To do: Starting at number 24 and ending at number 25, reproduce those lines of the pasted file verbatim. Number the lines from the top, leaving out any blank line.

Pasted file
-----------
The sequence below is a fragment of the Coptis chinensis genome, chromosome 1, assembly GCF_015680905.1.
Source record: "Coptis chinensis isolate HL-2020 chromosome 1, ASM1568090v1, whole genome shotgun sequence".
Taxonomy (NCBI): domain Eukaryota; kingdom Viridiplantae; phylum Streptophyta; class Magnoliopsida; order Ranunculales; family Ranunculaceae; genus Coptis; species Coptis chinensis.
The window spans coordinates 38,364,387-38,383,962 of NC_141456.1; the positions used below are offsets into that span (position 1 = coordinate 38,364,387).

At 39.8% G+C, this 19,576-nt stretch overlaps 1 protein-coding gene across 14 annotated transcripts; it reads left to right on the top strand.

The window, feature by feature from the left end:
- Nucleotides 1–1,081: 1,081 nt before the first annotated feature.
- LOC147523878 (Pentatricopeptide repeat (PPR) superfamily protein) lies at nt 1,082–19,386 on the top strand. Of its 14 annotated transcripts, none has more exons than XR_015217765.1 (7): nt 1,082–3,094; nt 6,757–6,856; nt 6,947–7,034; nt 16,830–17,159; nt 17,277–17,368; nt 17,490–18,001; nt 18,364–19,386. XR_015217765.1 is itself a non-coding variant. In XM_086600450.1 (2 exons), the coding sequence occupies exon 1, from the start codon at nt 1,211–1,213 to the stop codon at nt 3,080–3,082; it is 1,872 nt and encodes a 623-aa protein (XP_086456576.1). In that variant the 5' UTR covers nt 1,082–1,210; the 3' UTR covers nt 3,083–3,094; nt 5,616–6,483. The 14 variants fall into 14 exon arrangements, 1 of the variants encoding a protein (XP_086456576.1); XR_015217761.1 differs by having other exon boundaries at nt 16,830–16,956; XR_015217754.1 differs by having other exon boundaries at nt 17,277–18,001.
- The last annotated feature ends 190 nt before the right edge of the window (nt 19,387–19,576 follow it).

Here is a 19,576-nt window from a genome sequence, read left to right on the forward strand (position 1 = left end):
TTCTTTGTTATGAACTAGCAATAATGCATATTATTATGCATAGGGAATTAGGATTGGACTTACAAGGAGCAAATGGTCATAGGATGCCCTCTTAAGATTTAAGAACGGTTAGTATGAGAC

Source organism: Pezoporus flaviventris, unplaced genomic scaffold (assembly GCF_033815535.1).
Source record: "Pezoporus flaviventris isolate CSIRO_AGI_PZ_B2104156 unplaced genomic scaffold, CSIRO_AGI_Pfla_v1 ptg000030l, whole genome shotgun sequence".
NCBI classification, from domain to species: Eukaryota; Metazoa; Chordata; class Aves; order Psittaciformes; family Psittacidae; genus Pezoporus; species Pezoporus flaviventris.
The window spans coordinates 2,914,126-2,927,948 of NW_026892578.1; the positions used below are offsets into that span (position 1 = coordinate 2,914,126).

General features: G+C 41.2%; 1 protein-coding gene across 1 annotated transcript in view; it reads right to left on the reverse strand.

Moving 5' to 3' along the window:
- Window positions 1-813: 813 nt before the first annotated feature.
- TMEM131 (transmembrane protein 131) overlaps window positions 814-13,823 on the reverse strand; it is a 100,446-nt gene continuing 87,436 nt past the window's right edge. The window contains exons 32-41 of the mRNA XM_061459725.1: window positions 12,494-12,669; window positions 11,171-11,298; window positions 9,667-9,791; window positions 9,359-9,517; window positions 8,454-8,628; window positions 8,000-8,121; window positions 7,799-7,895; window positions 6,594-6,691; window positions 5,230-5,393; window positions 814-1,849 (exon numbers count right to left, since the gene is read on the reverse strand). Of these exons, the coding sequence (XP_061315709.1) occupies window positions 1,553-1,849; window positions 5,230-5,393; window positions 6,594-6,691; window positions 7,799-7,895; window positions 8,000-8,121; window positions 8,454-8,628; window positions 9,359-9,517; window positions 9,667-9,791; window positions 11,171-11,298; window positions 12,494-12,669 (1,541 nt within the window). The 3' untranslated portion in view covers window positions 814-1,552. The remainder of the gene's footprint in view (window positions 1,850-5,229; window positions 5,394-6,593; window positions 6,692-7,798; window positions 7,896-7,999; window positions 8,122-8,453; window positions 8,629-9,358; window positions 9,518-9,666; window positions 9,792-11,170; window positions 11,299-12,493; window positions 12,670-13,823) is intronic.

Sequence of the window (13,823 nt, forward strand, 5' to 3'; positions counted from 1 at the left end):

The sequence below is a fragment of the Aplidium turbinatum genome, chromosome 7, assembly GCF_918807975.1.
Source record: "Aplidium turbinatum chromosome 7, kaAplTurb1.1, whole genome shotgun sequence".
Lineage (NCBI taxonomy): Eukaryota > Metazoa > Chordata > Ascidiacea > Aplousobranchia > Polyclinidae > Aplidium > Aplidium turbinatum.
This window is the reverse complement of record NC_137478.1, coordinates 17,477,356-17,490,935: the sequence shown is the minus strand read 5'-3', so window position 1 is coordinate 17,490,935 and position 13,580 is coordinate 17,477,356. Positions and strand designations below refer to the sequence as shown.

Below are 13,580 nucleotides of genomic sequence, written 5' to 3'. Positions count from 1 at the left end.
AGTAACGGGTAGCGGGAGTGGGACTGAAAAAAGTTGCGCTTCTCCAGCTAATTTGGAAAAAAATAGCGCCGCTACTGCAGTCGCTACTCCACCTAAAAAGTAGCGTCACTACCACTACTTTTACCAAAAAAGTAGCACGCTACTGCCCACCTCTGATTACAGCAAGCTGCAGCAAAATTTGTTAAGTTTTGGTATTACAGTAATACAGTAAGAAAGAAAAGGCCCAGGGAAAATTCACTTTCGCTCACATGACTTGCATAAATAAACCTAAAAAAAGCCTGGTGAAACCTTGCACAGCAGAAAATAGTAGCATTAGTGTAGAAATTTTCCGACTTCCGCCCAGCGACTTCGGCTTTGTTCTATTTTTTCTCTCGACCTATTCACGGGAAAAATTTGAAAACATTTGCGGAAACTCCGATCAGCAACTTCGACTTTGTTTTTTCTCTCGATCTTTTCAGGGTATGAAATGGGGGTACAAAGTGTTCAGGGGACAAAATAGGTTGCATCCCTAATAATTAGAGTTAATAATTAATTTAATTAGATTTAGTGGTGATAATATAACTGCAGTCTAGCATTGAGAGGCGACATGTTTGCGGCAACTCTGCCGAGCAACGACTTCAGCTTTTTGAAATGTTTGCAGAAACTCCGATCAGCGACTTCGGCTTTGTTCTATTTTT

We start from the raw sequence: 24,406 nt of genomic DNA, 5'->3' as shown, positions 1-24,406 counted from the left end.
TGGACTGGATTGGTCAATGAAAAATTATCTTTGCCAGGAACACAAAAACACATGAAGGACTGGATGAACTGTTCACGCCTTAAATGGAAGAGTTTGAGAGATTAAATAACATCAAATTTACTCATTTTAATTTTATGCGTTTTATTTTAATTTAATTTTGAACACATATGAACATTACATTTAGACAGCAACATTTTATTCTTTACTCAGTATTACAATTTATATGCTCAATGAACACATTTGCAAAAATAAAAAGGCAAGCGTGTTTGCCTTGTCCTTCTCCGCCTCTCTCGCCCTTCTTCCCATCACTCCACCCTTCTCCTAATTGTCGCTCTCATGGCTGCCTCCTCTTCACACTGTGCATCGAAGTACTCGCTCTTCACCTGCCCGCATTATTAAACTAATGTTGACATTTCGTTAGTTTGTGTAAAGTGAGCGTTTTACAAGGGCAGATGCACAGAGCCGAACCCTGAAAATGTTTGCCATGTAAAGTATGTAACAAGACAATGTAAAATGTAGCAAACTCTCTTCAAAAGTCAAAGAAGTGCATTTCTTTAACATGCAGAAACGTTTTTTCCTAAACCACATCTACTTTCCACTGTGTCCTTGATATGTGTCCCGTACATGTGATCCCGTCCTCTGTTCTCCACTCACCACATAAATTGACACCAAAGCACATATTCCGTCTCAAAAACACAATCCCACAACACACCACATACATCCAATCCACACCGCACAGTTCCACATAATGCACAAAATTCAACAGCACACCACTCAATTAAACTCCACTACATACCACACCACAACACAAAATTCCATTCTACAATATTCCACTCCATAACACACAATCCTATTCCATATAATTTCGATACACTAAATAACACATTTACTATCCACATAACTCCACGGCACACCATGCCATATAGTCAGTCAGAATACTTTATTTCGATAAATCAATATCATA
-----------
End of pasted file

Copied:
This window is the reverse complement of record NC_137478.1, coordinates 17,477,356-17,490,935: the sequence shown is the minus strand read 5'-3', so window position 1 is coordinate 17,490,935 and position 13,580 is coordinate 17,477,356. Positions and strand designations below refer to the sequence as shown.

Below are 13,580 nucleotides of genomic sequence, written 5' to 3'. Positions count from 1 at the left end.